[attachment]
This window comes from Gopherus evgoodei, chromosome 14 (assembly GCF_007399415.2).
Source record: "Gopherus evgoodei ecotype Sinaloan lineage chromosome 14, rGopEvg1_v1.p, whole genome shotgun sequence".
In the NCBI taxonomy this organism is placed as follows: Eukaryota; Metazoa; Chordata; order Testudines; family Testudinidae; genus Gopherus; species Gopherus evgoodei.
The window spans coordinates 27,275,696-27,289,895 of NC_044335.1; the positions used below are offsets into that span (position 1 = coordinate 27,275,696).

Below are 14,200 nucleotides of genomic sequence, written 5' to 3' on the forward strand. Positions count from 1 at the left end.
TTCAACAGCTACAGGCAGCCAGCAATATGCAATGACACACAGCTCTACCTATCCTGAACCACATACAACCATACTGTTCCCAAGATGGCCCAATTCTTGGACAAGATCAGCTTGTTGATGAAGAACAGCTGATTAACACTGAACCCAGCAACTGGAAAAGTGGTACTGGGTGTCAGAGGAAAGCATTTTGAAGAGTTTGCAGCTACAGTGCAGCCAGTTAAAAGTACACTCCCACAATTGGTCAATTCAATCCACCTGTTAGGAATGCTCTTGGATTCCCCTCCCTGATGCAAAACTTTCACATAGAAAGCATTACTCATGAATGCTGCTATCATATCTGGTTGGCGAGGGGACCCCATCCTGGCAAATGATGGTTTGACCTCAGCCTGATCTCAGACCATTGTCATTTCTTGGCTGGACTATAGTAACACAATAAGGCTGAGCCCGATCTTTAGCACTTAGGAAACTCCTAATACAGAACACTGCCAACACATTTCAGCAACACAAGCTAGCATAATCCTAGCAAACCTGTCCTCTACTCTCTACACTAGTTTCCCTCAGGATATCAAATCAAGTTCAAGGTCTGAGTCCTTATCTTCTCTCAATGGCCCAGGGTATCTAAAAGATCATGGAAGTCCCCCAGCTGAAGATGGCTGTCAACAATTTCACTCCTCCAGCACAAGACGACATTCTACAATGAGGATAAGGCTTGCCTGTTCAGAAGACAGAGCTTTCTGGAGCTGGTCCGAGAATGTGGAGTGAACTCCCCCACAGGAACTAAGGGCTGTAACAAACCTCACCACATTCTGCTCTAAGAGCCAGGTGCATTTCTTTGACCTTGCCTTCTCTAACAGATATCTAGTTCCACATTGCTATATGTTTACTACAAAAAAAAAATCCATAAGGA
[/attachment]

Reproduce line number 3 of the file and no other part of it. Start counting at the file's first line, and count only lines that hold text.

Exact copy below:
In the NCBI taxonomy this organism is placed as follows: Eukaryota; Metazoa; Chordata; order Testudines; family Testudinidae; genus Gopherus; species Gopherus evgoodei.